Roger and Kaye live next door to Eve and Herb. Eve and Herb's daughter Suzie marries Roger and Kaye's son Jerry. This forces the families to be a bit closer than they would prefer, ... See full summary »
Dick and Paula Hollister are a witty, sophisticated couple living in New York City. Dick is a comic-book artist who has become well-known for creating a superhero called Jetman, which has ... See full summary »
Short lived (six weeks) show about Roger Dennis running an escort service in New York City. Roger and Burt Dennis own Dennis Escorts, a high-class escort agency. Dottie was the receptionist... See full summary »
Tough sportswriter Sam and cosmetics exec Penny are a married couple who find themselves inhabiting each other's bodies thanks to a magic statue. They try to live the lives of each other ... See full summary »
Wealthy white-bread Bridget Fitzgerald and lower-class cabdriver Bernie Steinberg meet, fall in love and marry. Even though their love for each other is never in doubt, both are constantly forced to deal with their parents, who are uncomfortable with their kids' differences in social status and religion. Written by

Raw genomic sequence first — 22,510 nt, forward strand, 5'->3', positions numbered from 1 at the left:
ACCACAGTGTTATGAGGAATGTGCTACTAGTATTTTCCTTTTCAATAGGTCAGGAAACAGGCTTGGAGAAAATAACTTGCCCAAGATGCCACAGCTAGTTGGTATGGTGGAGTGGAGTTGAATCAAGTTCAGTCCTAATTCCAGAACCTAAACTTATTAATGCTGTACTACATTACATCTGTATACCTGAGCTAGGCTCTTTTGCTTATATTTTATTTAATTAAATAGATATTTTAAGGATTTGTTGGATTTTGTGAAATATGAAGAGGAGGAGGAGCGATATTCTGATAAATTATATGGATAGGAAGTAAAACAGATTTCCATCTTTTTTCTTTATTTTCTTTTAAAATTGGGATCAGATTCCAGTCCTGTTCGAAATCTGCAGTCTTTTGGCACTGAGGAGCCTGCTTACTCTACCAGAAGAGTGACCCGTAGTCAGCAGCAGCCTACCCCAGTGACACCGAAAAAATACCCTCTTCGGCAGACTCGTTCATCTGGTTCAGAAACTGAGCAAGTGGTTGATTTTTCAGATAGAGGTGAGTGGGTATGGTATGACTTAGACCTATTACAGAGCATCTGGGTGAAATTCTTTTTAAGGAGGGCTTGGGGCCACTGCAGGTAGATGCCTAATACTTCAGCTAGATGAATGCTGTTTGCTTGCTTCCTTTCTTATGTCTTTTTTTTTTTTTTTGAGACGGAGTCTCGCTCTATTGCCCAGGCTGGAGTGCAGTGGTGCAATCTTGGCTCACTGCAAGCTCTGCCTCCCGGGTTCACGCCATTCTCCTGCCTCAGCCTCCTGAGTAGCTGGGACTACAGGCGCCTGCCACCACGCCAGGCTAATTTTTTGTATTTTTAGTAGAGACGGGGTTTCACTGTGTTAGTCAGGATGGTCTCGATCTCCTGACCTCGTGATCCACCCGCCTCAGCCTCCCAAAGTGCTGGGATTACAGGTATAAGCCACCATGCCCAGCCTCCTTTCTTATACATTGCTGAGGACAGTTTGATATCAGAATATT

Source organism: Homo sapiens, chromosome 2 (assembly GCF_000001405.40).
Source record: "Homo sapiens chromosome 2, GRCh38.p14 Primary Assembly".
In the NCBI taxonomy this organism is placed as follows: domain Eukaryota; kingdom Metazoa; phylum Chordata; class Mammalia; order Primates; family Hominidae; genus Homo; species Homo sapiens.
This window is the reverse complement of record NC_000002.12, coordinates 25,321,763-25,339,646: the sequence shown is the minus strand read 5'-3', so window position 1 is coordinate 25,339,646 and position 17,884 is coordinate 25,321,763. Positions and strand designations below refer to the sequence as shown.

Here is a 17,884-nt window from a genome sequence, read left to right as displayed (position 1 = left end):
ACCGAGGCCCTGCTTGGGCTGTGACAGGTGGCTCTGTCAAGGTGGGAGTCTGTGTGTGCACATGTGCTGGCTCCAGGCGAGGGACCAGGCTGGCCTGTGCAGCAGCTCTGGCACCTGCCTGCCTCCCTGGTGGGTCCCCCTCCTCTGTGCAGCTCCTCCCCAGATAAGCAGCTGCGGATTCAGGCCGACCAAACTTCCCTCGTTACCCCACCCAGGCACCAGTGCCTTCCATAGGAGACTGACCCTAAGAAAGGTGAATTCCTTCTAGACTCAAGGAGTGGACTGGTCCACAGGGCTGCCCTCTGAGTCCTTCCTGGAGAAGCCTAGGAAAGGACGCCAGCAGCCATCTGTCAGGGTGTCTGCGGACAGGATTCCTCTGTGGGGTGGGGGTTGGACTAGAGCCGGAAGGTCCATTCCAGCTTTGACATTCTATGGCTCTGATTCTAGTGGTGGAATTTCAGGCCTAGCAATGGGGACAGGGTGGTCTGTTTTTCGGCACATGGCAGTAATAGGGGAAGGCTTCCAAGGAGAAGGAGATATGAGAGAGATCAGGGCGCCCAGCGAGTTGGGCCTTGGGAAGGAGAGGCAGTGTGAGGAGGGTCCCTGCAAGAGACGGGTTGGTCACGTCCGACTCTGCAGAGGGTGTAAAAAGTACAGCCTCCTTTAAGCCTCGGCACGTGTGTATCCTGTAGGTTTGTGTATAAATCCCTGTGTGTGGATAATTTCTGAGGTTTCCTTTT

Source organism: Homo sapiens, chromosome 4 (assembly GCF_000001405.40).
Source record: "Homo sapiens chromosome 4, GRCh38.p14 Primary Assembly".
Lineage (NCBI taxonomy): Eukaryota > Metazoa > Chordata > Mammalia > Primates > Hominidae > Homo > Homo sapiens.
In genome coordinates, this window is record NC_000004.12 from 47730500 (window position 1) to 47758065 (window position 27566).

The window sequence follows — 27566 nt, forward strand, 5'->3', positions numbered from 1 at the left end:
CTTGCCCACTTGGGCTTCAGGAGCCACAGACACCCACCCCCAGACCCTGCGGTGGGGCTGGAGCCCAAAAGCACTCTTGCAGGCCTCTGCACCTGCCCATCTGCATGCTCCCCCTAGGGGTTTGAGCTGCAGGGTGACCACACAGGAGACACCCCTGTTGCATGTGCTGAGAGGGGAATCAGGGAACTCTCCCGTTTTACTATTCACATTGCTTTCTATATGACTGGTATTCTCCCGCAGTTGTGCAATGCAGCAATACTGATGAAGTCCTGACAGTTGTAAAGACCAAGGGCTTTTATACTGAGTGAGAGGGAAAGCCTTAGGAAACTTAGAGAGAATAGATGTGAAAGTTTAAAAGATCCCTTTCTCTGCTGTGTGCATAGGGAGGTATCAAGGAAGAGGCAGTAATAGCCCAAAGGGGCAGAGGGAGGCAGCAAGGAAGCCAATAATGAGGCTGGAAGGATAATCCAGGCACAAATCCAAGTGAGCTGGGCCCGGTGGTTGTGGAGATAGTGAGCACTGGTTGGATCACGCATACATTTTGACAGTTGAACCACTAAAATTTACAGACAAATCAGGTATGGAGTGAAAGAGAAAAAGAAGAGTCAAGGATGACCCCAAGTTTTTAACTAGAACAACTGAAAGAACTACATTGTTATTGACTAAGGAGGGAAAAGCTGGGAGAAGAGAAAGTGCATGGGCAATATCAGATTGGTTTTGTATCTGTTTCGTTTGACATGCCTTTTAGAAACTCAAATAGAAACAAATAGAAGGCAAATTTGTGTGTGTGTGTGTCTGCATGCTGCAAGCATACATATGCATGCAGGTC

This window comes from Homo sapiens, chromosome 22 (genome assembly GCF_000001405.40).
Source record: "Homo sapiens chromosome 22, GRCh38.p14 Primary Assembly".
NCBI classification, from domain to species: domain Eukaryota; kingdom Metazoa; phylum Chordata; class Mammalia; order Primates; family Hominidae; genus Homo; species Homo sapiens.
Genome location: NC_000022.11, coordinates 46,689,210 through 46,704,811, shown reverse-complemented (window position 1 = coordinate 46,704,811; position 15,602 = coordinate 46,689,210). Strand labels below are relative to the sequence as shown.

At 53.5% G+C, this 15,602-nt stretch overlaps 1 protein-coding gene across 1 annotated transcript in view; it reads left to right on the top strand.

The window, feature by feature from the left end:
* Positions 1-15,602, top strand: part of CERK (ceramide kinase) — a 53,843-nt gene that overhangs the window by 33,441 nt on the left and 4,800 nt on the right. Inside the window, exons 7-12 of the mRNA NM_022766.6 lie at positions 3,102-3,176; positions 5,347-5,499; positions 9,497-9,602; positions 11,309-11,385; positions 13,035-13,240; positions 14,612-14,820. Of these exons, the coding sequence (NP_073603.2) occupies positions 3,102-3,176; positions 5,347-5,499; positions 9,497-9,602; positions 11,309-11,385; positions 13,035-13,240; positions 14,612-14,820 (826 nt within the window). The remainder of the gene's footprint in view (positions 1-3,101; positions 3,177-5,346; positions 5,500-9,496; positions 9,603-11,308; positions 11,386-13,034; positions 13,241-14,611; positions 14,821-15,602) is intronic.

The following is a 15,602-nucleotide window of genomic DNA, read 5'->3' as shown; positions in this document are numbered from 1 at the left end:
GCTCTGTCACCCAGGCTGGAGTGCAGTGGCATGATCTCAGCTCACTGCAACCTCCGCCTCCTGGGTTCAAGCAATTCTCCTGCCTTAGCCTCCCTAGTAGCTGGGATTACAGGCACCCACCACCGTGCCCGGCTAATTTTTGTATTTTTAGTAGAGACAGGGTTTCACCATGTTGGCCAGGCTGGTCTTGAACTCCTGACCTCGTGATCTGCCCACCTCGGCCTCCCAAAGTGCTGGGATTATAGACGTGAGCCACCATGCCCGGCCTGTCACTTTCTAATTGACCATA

Marty McKee <email@example.com>
I saw this show forty years ago. Sandwiched between two of the most successful series of the 70s, All In The Family and The Mary Tyler Moore Show, this couldn't help but get good ratings. A lot of people on another board have expressed interest in seeing this series go to DVD, so I watched the pilot on YouTube to see if I could change my negative opinion of it after all these years. Nope. The comedy is forced and unfunny, the Jewish jokes groan-inducing and offensive, and there is a line cribbed from the far-superior Love on a Rooftop:"You're rich". "You make it sound like some sort of disease". As to chemistry, that between Pete Duel and Judy Carne in the similarly plotted Love on a Rooftop is much better than that of David Birney and Meredith Baxter. The worst moment comes when Audra Lindley (never one of my favorites) has this shocked reaction to her daughter's new boyfriend possibly being black. This was created by Bernard Slade, who also created Love on a Rooftop. After seeing this again, the only positive thing I can say about it is that the theme music, by Jerry Fielding is nice. As far as reviving this on DVD or a nostalgia TV channel, to quote Leonard Maltin describing an old, recently rediscovered film he did not like: "This is one 'treasure' that should have stayed buried."
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